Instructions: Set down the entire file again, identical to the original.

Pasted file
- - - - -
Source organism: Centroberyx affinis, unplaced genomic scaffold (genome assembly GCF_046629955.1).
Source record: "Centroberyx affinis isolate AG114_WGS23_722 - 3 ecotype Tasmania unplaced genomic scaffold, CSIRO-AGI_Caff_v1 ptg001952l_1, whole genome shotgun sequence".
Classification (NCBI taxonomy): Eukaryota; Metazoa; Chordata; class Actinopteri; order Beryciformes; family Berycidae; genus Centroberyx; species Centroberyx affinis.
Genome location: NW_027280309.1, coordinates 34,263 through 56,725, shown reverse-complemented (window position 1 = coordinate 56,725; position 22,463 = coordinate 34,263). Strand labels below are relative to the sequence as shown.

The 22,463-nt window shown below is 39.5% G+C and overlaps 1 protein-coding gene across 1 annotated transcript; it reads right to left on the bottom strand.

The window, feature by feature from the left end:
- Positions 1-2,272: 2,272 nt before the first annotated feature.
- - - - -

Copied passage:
Source organism: Centroberyx affinis, unplaced genomic scaffold (genome assembly GCF_046629955.1).
Source record: "Centroberyx affinis isolate AG114_WGS23_722 - 3 ecotype Tasmania unplaced genomic scaffold, CSIRO-AGI_Caff_v1 ptg001952l_1, whole genome shotgun sequence".
Classification (NCBI taxonomy): Eukaryota; Metazoa; Chordata; class Actinopteri; order Beryciformes; family Berycidae; genus Centroberyx; species Centroberyx affinis.
Genome location: NW_027280309.1, coordinates 34,263 through 56,725, shown reverse-complemented (window position 1 = coordinate 56,725; position 22,463 = coordinate 34,263). Strand labels below are relative to the sequence as shown.

The 22,463-nt window shown below is 39.5% G+C and overlaps 1 protein-coding gene across 1 annotated transcript; it reads right to left on the bottom strand.

The window, feature by feature from the left end:
- Positions 1-2,272: 2,272 nt before the first annotated feature.